The zucchini is thriving though. Always reliable:) Picked the first one yesterday. Sliced it and baked it with Parmesan last night. Yum! The kids have all given it the thumbs down. Worst vegetable ever apparently:(
Looking forward to tomatoes soon too. They really can't compare to store bought ones. So much more flavorful. I spent last summer eating tomatoes and cucumber from the garden. Lovely!
The only casualty so far is the giant cabbage my daughter brought home from school. It has been in the ground since March and was really starting to look nice. Then, overnight, a nasty group of caterpillars attacked it and turned it into Swiss cheese. My daughter is unimpressed. She was looking forward to showing her teacher pictures of a cabbage the size of a baby (this is how they advertise these things) and winning a prize. Oh well...
Here are the last two of Betsy's quilts. She had a bunch of 12 blocks that were mostly the same size. She wanted me to piece them all together. I cut them all the same size and set them in sashing. I was thinking of maybe quilting an overall pattern, but Betsy said she would like the blocks themselves to be emphasize. She didn't want the quilting to take away from the blocks.
So I stitched in the ditch all around the patterns in the blocks and quilted a swirly pattern on the sashing and borders.
This last quilt was the most delicate of the bunch. You can see that the large block in the lower left corner is different. It looks like it might have been cut from a skirt. It is that crinkly sort of fabric that is very stretchy and fluid. The sashing and outer borders are also pieced with this fabric. The other blocks look like they might have been put together with fabric from men's shirts.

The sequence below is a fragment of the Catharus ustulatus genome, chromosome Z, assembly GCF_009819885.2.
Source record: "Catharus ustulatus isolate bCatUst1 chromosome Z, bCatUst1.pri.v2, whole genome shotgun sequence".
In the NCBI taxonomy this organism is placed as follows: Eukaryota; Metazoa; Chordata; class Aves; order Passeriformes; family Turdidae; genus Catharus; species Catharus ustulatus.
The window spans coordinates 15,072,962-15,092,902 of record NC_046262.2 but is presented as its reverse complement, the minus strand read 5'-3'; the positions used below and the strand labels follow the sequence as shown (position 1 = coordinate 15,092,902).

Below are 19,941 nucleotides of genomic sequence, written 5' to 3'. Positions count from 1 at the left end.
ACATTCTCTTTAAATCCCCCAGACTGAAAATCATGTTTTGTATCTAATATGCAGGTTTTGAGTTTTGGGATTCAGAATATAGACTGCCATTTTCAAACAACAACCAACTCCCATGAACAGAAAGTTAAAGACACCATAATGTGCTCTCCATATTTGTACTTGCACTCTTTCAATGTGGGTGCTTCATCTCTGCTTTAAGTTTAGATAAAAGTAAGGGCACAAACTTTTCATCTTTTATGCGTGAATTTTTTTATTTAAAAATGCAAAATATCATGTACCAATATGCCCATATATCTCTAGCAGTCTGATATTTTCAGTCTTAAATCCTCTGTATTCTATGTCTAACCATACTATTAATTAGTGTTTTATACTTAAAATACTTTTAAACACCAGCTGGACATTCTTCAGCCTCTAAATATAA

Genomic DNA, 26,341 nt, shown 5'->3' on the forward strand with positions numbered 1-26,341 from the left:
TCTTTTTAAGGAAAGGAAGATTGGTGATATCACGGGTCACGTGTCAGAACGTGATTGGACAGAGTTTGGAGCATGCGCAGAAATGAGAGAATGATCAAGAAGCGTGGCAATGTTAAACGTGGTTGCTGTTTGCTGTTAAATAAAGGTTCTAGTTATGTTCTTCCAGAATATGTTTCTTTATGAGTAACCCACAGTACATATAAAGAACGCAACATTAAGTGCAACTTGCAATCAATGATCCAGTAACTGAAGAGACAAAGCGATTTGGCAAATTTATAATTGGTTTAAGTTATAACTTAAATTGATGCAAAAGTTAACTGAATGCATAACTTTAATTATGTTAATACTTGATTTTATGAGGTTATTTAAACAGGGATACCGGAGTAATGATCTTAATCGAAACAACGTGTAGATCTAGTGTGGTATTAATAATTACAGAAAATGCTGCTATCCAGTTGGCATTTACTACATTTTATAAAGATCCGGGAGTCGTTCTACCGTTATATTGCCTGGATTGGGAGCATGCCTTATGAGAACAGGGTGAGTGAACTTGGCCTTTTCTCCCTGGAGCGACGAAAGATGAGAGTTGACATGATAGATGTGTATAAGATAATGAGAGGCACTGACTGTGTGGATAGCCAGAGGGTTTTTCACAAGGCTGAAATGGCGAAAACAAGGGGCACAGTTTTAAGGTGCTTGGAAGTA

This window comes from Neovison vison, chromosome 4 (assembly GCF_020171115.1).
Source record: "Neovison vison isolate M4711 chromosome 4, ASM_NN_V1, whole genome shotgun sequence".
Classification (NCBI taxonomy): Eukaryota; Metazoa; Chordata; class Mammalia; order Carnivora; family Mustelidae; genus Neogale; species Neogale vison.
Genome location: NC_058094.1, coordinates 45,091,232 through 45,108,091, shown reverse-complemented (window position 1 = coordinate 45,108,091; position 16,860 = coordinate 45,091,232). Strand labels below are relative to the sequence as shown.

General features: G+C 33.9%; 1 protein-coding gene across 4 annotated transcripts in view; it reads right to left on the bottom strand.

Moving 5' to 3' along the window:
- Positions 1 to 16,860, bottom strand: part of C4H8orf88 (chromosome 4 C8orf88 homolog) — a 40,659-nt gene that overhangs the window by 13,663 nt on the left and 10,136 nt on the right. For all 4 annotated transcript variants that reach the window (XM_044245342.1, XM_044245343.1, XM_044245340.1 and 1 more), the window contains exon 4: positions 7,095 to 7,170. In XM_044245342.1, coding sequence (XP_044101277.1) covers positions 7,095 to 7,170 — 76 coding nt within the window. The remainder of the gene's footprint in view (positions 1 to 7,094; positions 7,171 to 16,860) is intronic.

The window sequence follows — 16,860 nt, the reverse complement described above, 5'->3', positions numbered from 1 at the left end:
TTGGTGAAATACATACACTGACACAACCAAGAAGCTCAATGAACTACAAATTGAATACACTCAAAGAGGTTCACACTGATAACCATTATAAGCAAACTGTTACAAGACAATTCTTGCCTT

Again, these were all hand pieced. Amazing! I gave some spray starch a try on the skirt fabric, but it didn't really seem to make a difference. So I just pinned the whole thing really well and quilted a meander across the whole quilt. Then I trimmed it all square and bound it.
Thanks so much Betsy!
Saturday, June 15, 2013
Terry is a member of my quilt guild. She told me that she had a quilt that had been waiting for 15 years to be completed! She asked if I could do an overall pattern, so I picked a honey colored thread and decided to quilt some oak leaves.
You can see the quilting best on the back. Lots and lots of leaves!
My sister Holly asked me if I would make a quilt for her. Her husband has cancer and he has been sleeping on a twin bed in the guest room. She wanted to get a queen bed for that room and brighten it up with a nice quilt. She gave me a bag of fabric that she liked and asked for a chevron pattern.
I decided to practice my feathers on the white strips. Feathers are a bit intimidating at first, but I am really starting to like them now. I have found that they shape up better if I start from the bottom.
Then I quilted a paisley swirl on the blue strips.
And regular swirls on the pink strips.
Then I cut strips from the leftover blues for the binding. All in all, it turned out great! It ended up being 90 x 91 and I managed to get it all into my little domestic machine. And the best part is that Holly loves it. Good times all around:)
Friday, June 7, 2013
Annette made this bright and cheerful quilt for her daughter. She wanted a simple pattern, lines back and forth, kind of like the lines on the squiggly ball fabrics.
The solid squares and circles and rectangles are fused on, so I simply outlined them.